The Crying Girl is a pop art painting by Roy Lichtenstein first painted in 1963 with the original version a lithograph on lightweight, off-white wove paper, measured 16 by 24 inches, the second version was painted a year later in 1964 and was porcelain enamel on steel measuring 46 by 46 inches.
Roy Lichtenstein was one of the greatest pop art artists and many of his images have obtained iconic status. Even the comic style word bubbles that he used have spawned thousands of imitators in the form of pop art words.
Lichtenstein drew inspiration from a popular comic strip at the time called “Secret Hearts” the image that he is said to have based the Crying Girl on is from Secret Hearts #88, “Escape from Loneliness”, see image below:
A lot of his techniques used to create both images were borrowed from the printing industry and used a combination of bright colors and very sharp, dark thick lines.
He also employed the use of Ben-day dots which was another technique from the comic world. Ben-day dots were a money saving technique were dots of colored ink were printed in a uniform manner across a the page instead of printing the full surface area.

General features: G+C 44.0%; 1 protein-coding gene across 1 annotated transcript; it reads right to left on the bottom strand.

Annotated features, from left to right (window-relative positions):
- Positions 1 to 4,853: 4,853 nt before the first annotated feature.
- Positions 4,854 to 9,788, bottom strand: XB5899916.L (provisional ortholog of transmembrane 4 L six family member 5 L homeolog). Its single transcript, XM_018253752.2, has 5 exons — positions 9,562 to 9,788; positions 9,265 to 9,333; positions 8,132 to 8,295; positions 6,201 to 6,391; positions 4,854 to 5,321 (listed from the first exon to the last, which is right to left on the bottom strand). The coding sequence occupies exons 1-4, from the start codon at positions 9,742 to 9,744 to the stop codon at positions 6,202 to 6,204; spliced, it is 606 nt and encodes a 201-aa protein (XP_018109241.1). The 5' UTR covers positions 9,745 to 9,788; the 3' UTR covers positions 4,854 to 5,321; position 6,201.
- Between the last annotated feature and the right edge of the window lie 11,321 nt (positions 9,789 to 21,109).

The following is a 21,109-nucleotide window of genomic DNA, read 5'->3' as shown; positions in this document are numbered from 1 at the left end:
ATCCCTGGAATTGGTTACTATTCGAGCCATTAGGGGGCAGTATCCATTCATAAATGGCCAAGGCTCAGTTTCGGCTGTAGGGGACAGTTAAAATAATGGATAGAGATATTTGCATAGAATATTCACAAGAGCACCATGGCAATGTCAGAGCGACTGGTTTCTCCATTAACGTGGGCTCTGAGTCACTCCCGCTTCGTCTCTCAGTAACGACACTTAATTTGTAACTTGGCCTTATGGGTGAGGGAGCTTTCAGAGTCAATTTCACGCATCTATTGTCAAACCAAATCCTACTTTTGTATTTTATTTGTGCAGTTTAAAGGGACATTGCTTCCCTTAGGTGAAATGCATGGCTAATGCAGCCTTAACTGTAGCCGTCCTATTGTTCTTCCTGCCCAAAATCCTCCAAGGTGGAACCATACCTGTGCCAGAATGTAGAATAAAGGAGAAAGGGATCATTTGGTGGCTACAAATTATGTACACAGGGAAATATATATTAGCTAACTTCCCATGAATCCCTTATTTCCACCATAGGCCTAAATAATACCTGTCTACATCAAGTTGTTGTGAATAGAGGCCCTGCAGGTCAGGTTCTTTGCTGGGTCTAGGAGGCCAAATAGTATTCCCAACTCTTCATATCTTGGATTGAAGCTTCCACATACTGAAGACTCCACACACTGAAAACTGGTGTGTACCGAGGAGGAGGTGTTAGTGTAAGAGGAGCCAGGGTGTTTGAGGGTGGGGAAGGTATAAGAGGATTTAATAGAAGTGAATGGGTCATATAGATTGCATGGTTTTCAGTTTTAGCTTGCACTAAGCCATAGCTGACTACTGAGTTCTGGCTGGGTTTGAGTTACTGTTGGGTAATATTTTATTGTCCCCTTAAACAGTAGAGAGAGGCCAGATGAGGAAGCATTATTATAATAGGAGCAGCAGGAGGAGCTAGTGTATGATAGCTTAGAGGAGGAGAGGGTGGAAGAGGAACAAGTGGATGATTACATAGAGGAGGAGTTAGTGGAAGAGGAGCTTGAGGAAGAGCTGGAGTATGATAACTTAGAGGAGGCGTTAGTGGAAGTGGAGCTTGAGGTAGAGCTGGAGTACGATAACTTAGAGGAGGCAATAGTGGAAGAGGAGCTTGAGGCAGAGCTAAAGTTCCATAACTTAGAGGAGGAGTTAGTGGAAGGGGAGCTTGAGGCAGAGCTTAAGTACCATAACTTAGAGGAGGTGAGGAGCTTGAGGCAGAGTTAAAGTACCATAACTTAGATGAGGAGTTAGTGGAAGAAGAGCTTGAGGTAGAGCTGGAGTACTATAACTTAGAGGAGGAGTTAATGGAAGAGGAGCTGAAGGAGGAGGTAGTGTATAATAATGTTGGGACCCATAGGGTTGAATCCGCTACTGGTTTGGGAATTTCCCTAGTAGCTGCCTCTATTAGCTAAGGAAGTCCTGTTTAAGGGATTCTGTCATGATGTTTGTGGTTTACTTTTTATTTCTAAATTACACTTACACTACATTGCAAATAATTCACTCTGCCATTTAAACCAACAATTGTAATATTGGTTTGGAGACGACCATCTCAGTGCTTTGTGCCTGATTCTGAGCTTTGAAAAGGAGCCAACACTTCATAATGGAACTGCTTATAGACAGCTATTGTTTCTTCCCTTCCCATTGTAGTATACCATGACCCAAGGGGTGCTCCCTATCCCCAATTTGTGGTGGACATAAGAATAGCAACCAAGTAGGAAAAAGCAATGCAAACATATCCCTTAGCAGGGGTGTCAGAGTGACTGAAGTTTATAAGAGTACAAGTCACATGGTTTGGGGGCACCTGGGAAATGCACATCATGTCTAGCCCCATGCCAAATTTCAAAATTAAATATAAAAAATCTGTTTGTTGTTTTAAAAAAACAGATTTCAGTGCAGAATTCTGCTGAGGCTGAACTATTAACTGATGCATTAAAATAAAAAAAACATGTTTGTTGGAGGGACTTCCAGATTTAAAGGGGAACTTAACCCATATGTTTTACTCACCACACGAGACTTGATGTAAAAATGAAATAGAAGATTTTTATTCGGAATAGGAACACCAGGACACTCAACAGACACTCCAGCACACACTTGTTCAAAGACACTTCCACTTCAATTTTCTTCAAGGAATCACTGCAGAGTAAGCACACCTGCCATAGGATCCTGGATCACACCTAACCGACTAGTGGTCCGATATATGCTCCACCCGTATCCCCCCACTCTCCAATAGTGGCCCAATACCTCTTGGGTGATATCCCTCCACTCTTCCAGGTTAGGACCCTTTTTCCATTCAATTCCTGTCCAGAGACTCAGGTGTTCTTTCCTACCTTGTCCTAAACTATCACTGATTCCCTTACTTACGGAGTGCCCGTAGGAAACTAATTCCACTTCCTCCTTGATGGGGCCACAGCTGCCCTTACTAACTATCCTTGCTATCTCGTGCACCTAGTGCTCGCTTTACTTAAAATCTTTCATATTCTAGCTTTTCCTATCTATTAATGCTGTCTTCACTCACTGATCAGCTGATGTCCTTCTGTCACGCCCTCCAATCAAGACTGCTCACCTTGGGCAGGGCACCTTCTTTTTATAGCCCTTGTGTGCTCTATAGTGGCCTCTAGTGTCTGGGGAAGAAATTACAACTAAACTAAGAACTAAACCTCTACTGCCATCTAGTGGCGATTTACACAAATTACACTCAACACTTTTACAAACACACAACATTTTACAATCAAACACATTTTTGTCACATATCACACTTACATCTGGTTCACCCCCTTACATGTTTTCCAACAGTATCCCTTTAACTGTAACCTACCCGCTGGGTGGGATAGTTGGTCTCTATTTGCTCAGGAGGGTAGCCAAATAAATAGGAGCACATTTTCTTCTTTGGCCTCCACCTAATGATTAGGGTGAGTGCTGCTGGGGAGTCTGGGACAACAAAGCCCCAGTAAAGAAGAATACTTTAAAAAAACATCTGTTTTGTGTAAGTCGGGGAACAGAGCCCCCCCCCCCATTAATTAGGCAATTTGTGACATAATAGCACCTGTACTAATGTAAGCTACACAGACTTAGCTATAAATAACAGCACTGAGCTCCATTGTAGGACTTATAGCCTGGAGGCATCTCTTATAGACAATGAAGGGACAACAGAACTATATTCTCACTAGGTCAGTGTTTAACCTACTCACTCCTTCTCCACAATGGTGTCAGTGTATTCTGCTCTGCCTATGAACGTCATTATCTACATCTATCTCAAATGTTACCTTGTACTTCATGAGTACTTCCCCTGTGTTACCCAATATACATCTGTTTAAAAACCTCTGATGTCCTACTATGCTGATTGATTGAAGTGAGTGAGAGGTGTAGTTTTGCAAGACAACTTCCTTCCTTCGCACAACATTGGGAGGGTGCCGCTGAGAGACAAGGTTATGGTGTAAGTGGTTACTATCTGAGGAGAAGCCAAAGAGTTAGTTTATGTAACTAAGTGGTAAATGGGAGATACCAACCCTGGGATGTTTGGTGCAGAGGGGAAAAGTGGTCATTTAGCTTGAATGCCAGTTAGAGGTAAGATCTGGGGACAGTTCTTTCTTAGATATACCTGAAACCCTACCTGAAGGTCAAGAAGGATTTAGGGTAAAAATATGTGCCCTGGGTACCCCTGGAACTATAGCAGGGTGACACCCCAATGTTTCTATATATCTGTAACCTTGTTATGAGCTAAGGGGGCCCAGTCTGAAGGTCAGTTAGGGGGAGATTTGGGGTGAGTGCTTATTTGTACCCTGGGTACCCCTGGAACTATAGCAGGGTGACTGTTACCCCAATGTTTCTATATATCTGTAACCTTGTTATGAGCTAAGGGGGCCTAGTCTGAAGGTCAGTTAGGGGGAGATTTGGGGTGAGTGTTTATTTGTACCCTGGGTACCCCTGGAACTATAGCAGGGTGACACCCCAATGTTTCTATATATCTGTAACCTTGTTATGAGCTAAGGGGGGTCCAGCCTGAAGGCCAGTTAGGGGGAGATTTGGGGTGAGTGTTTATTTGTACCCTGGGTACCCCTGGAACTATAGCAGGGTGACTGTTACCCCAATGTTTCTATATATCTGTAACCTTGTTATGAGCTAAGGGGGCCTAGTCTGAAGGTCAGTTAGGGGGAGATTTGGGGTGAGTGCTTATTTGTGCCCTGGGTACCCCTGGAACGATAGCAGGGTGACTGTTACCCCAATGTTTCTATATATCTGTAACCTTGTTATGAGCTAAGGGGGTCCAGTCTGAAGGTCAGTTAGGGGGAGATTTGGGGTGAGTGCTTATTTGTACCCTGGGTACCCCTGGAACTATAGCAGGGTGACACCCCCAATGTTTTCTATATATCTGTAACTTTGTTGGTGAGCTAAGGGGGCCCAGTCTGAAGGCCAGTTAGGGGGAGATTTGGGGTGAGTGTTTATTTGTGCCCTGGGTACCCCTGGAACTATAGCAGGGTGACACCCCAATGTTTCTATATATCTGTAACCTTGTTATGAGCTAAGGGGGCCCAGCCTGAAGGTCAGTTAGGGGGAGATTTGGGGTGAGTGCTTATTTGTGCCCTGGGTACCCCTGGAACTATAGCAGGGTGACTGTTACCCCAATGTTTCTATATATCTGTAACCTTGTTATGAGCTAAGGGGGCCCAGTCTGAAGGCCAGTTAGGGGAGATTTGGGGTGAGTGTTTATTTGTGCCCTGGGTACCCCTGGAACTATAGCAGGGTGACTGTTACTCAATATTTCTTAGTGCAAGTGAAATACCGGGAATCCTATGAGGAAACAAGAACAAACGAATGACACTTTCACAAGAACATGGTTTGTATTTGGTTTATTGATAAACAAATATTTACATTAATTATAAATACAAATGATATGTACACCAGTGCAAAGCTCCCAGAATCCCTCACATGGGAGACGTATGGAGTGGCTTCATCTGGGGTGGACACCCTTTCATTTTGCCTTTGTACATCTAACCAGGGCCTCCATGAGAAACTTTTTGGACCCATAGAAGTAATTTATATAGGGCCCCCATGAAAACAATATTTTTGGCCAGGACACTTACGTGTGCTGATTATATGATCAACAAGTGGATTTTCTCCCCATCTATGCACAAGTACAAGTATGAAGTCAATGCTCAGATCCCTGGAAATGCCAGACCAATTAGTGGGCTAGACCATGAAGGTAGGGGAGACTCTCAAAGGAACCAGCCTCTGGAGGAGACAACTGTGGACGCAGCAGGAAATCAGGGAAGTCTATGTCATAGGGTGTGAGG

It relies on the human brain ‘seeing’ the dots as one mass of color and used considerably less ink and thus saved money in printing costs.
By using such processes Lichtenstein bridged the gap between commercial art and fine art.
Techniques and inspiration aside there is a mush deeper meaning behind both of the Crying Girl paintings.
At a time when women were struggling for gender equality Lichtenstein used the imagery as a parody of the much cliched melodramatic woman that dominated the media and how women were portrayed in much of society.
It was still firmly a mans world and women were seen as helpless, overly emotional and image-obsessed which Lichtenstein satirized so well.
Crying Girl Pop Art
Moving on from Lichtenstein’s original works ‘crying girl pop art‘ has had countless variations and reproduced down through the years and has become quite popular as wall art, coffee mugs, t-shirts, and various other printed works.
In the age of digital art recreating these types of images is relatively simple and software has allowed such techniques as Ben-day dots to be accessible at the click of a button on almost any modern image editing program.